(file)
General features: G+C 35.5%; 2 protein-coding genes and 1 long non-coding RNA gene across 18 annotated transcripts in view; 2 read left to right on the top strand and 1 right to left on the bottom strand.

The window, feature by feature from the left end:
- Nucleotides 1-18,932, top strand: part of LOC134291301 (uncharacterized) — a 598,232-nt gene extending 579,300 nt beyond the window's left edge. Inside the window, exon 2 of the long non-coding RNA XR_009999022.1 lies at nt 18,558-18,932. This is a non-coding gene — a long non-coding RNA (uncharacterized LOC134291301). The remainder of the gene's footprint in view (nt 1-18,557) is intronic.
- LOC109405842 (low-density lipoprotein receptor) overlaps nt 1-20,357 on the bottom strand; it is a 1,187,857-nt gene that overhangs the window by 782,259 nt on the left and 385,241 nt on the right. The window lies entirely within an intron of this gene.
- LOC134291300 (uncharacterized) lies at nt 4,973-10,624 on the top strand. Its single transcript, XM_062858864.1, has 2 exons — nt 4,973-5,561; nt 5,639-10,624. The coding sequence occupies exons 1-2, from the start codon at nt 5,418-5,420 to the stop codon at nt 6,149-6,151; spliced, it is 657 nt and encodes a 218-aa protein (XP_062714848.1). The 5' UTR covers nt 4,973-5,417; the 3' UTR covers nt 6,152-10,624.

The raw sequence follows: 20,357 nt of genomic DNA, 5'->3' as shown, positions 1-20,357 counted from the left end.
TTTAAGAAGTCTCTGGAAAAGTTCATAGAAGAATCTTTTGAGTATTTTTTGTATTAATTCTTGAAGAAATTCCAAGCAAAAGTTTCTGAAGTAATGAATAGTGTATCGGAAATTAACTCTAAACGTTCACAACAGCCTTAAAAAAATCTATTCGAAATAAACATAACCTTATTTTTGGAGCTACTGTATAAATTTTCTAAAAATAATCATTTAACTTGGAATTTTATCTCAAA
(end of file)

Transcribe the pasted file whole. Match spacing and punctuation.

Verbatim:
General features: G+C 35.5%; 2 protein-coding genes and 1 long non-coding RNA gene across 18 annotated transcripts in view; 2 read left to right on the top strand and 1 right to left on the bottom strand.

The window, feature by feature from the left end:
- Nucleotides 1-18,932, top strand: part of LOC134291301 (uncharacterized) — a 598,232-nt gene extending 579,300 nt beyond the window's left edge. Inside the window, exon 2 of the long non-coding RNA XR_009999022.1 lies at nt 18,558-18,932. This is a non-coding gene — a long non-coding RNA (uncharacterized LOC134291301). The remainder of the gene's footprint in view (nt 1-18,557) is intronic.
- LOC109405842 (low-density lipoprotein receptor) overlaps nt 1-20,357 on the bottom strand; it is a 1,187,857-nt gene that overhangs the window by 782,259 nt on the left and 385,241 nt on the right. The window lies entirely within an intron of this gene.
- LOC134291300 (uncharacterized) lies at nt 4,973-10,624 on the top strand. Its single transcript, XM_062858864.1, has 2 exons — nt 4,973-5,561; nt 5,639-10,624. The coding sequence occupies exons 1-2, from the start codon at nt 5,418-5,420 to the stop codon at nt 6,149-6,151; spliced, it is 657 nt and encodes a 218-aa protein (XP_062714848.1). The 5' UTR covers nt 4,973-5,417; the 3' UTR covers nt 6,152-10,624.

The raw sequence follows: 20,357 nt of genomic DNA, 5'->3' as shown, positions 1-20,357 counted from the left end.
TTTAAGAAGTCTCTGGAAAAGTTCATAGAAGAATCTTTTGAGTATTTTTTGTATTAATTCTTGAAGAAATTCCAAGCAAAAGTTTCTGAAGTAATGAATAGTGTATCGGAAATTAACTCTAAACGTTCACAACAGCCTTAAAAAAATCTATTCGAAATAAACATAACCTTATTTTTGGAGCTACTGTATAAATTTTCTAAAAATAATCATTTAACTTGGAATTTTATCTCAAA